Picture of woman making a smoothie and counting her calories with the title "6 tips to stop counting calories as a former athlete"

March 17, 2023

How to Stop Counting Calories (as a Former Athlete)

Do you feel consumed by thoughts of calories day in and day out? Maybe you’ve tried to stop counting calories, but you still find your way back time and time again. The reasoning behind why you start counting calories may be to improve your health and to look and feel good, but it often leads to guilt, shame and obsession around food and calories. In this blog, I’m going to share why I don’t recommend calorie counting for former athletes and 6 tried and true tips for how to stop counting calories. 

Women looking at a green juice and her phone trying to stop calorie counting

Why I recommend to stop calorie counting

As a former athlete, I know how tempting it is to track your calories. You’ve spent years working out for hours every day and not having to worry about what you eat because you’ll just “burn it off” at your next practice. But the transition to retirement isn’t quite that easy. Now you’re moving less so therefore you believe you need to eat less. It’s difficult to cut back since you’ve never had this issue before, so you decide to download a calorie counting app to stay on track. 

Except now you can’t go out to eat without looking at the menu beforehand and finding the lowest calorie option. You can’t enjoy girls’ night without mentally tallying up every calorie you eat and feeling guilty the entire time. If you go slightly over your calorie limit, you now go to bed shaming yourself and pre-planning your entire next day of meals to ensure that you stay within your limit. 

If this sounds like you, you’re not alone. Research shows that calorie restriction leads to food obsession, increased cravings for food, increased hunger and loss of control eating later. In one study that looked at female college athletes specifically, they found that weight-related shame and guilt led to binge eating. They also found that those who practiced intuitive eating were less likely to experience weight related shame and binge eating. But don’t just take it from me, what has been your experience?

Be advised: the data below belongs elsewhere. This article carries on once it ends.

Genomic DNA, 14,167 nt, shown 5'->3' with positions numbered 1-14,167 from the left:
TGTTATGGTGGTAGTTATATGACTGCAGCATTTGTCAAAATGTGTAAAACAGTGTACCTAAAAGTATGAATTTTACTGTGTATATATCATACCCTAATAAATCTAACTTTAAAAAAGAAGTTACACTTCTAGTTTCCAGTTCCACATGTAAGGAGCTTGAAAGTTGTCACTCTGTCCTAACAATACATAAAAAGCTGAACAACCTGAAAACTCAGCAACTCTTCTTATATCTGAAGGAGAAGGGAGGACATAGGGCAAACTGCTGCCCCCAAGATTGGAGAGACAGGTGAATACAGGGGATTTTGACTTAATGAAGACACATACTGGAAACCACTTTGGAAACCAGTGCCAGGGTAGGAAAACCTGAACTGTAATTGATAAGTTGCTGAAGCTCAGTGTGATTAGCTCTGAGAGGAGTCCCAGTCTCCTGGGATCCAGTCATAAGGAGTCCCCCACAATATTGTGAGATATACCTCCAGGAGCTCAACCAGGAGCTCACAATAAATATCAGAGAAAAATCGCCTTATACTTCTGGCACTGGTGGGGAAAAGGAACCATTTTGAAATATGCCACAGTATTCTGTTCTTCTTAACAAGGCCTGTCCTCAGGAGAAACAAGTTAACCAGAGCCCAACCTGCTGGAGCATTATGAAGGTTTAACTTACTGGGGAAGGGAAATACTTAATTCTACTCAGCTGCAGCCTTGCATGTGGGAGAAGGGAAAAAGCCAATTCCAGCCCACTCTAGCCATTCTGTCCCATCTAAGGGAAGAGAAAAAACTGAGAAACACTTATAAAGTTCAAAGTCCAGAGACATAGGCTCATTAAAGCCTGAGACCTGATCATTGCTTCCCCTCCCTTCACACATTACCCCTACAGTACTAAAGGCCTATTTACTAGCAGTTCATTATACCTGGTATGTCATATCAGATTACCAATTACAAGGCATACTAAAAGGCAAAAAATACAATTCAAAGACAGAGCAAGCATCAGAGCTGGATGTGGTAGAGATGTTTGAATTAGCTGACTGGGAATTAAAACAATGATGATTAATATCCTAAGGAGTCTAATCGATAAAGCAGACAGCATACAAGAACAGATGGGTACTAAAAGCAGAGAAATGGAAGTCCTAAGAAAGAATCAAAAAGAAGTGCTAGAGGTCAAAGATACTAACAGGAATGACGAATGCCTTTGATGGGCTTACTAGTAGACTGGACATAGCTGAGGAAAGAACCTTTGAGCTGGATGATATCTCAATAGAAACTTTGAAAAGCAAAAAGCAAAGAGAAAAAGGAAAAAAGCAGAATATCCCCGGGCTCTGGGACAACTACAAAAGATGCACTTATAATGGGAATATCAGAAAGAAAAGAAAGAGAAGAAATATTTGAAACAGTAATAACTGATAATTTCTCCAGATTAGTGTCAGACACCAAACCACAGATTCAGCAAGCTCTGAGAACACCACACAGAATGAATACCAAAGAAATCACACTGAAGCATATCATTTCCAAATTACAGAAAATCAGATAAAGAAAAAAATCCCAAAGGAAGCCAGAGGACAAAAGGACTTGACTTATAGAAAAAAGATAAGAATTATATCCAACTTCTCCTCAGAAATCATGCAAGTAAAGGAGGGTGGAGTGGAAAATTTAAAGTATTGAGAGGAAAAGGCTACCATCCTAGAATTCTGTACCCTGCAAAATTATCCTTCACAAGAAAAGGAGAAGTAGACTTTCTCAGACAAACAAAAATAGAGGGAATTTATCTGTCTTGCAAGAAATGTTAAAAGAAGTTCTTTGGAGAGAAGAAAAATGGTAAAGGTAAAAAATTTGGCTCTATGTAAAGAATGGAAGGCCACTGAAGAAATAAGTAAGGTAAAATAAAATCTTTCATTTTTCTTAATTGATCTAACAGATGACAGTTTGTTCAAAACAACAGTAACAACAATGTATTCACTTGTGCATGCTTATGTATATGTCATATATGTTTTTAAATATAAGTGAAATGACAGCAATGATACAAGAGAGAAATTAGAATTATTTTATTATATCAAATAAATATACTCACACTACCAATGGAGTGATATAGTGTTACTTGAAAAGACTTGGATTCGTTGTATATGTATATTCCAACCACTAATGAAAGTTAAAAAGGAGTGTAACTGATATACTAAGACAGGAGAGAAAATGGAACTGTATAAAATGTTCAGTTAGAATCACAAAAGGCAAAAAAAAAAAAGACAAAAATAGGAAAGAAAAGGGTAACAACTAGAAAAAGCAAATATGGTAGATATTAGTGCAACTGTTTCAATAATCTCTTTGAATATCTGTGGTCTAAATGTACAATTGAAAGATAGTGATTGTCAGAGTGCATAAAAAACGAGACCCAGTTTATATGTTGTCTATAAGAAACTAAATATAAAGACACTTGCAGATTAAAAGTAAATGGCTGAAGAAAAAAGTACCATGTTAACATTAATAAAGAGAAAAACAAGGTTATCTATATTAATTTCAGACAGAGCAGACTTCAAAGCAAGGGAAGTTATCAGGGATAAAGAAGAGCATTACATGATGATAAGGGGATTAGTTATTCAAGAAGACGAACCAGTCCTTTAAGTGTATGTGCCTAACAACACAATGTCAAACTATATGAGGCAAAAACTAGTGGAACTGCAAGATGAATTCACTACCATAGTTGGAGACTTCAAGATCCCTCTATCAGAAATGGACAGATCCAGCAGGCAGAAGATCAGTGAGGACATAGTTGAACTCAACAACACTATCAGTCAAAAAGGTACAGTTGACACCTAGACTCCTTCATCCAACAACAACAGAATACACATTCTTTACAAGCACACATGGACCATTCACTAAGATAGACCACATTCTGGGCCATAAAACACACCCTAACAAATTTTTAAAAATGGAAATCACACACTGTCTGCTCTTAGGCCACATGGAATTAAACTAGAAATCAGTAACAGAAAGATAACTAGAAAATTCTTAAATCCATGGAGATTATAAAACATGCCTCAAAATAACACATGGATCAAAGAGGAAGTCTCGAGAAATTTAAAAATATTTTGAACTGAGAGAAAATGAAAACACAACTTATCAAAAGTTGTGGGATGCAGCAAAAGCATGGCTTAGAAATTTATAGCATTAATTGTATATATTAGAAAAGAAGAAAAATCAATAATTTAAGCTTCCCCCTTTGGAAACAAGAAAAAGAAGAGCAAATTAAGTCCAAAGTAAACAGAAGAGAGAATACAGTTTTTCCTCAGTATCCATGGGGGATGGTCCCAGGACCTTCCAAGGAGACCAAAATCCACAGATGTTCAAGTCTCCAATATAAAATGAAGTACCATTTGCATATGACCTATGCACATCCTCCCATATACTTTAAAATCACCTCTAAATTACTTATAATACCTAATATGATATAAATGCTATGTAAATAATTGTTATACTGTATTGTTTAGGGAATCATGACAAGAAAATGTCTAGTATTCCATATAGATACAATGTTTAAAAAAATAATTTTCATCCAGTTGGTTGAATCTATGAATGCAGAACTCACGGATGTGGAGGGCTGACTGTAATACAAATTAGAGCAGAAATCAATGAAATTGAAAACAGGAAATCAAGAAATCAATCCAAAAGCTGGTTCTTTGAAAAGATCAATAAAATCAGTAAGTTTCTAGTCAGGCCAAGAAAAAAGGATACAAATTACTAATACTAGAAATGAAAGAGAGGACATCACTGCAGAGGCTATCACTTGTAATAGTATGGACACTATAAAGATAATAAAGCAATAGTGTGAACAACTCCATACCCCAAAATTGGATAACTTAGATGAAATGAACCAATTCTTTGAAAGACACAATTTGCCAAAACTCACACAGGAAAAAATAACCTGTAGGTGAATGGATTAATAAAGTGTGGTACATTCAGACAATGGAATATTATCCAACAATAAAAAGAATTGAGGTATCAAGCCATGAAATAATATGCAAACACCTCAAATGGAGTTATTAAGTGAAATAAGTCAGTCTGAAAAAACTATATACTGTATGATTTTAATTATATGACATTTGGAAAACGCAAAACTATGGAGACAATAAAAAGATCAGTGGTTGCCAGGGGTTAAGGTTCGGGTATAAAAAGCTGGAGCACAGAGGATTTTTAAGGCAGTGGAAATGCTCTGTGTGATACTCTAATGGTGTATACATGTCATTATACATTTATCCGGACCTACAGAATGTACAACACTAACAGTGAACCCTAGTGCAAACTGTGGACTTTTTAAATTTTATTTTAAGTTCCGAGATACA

What has been your experience? 

I often ask clients to reflect on their own experiences with food and calorie restriction. For example, if your goal is to lose weight, did following the calorie restriction help you lose weight? Did you hit a plateau of weight loss eventually? Did you gain back the weight or even more? Was there a lot of guilt and shame involved? Did it impact your ability to enjoy social aspects of life? 

Ask yourself these questions and decide for yourself if calorie counting has truly been beneficial for you and your health. If it hasn’t, please don’t feel ashamed for trying. Many female athletes and former athletes battle with this as well. It truly is difficult navigating life and nutrition after sport. But there is a better way. I talk more about intuitive eating for former athletes in this blog post! If you want to learn how to stop counting calories, read on!